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Why? Because you get payback in a month? Because you probably don’t know your customers as well as they do? Because you need to understand digital conversations? With bots, the old slogan of “start small, scale fast” that normally relates to innovation is truly applicable and, in my opinion, the safest – and probably normally the only - way to ultimately succeed.

Why? Because there simply are many unknowns, and learning is part of the journey. Just ask yourself this:

  • Does your organization have experience in designing successful digital customer conversations?
  • Do you know what scenarios your customers actually are prepared to address with a bot?
  • Do you have experience in the cost of integrating a bot with your backend systems?

These are questions that all have fundamental impact on a business case, on scope and on decisions to be made moving forward. Despite that, many organizations tend to base their decisions based on conference room guesswork. Albeit insightful, in principle still guesswork.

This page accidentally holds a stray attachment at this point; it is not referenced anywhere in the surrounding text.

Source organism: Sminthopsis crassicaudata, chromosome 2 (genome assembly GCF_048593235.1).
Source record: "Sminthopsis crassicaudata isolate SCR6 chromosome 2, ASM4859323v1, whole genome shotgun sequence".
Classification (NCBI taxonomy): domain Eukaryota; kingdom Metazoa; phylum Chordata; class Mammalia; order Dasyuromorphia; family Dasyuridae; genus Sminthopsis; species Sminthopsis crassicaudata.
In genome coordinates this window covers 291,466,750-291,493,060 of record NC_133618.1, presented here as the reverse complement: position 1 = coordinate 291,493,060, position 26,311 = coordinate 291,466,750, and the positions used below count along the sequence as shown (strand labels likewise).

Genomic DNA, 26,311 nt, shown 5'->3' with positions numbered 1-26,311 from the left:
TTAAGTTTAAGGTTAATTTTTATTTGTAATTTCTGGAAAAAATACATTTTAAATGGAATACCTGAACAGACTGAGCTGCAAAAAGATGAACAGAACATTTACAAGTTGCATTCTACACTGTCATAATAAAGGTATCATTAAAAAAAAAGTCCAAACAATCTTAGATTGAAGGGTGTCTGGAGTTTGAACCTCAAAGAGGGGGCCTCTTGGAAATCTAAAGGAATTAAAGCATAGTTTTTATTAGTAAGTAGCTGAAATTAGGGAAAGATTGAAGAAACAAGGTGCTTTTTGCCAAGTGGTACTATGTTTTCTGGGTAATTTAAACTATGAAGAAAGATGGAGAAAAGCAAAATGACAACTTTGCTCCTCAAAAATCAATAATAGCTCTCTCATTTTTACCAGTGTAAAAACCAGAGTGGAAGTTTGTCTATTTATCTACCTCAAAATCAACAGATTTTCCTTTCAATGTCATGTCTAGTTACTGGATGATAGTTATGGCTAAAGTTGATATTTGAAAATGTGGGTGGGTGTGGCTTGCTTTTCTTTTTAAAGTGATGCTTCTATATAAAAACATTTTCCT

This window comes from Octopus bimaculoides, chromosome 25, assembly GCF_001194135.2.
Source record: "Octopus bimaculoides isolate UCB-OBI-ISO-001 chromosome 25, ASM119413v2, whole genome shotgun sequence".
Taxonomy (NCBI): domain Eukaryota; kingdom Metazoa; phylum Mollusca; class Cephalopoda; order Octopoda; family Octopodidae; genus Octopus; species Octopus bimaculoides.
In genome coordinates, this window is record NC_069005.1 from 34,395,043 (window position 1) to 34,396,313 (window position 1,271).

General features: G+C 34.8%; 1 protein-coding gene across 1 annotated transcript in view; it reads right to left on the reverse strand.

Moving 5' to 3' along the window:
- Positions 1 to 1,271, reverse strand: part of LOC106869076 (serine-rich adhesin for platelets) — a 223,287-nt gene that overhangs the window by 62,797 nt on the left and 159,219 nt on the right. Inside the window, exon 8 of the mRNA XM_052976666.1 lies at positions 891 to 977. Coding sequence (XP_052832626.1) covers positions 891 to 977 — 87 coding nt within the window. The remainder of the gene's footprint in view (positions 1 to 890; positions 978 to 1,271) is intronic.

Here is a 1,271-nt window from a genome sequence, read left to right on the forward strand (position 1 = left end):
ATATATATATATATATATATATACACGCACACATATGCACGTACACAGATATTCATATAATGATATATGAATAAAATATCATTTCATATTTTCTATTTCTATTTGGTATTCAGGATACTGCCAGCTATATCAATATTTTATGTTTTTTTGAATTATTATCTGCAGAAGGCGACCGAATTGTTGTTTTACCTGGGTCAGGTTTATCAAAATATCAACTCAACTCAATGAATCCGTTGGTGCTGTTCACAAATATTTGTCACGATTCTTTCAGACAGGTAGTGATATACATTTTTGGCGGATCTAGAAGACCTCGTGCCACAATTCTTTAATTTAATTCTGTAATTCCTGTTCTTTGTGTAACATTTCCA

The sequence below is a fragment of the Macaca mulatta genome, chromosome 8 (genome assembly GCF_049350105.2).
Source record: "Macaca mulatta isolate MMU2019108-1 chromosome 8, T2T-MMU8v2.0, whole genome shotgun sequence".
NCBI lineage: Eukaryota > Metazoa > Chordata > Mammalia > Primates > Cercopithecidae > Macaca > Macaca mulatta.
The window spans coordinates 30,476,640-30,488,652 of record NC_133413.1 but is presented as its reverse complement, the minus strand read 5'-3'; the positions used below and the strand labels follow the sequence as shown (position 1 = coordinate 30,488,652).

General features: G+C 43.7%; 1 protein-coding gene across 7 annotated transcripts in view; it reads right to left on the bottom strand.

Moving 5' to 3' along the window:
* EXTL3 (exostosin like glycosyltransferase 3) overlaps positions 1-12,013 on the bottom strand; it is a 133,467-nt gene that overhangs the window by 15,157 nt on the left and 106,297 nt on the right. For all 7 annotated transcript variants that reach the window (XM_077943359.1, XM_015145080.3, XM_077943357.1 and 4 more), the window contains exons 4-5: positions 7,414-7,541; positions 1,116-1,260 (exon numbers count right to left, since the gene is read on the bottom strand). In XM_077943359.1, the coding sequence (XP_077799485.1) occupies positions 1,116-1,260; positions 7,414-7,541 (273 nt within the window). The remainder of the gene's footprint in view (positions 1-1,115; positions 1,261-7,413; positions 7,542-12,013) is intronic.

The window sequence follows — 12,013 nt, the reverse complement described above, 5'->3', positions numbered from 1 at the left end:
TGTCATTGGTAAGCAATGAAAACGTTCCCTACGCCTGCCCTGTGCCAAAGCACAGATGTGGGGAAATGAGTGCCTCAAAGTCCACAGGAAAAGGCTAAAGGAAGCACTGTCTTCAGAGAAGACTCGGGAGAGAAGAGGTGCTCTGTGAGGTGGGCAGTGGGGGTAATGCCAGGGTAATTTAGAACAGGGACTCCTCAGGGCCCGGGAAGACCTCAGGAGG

I have talked to customers who spent months analyzing which bot package to use, while other customers instead learnt from a pilot. The difference? On of the two I am thinking of still did not have anything running after those three months while the other had had trained the bot using customer data and had a 94% accurate response rate on the questions answered.

Collecting data and learning should be part of the plan to build a bot, and the plan itself have room for adjustments from the findings. These are classical agile development principles, that make a huge difference, and easily are applied to bot building.

So why an FAQ?

Business man looking at wall with a bright question mark concept

I have found that it is hard to predict what your customers will ask the bot. Yes, you can draw general conclusions, as that gentlemen above the age of 50 tend to use a bot as if it was Google, speaking to it in one-word sentences, or that younger people tend to chat with a bot as they would with any friend on any messaging platform. However, neither of those examples help with the actual questions and utterances your bot will be exposed to.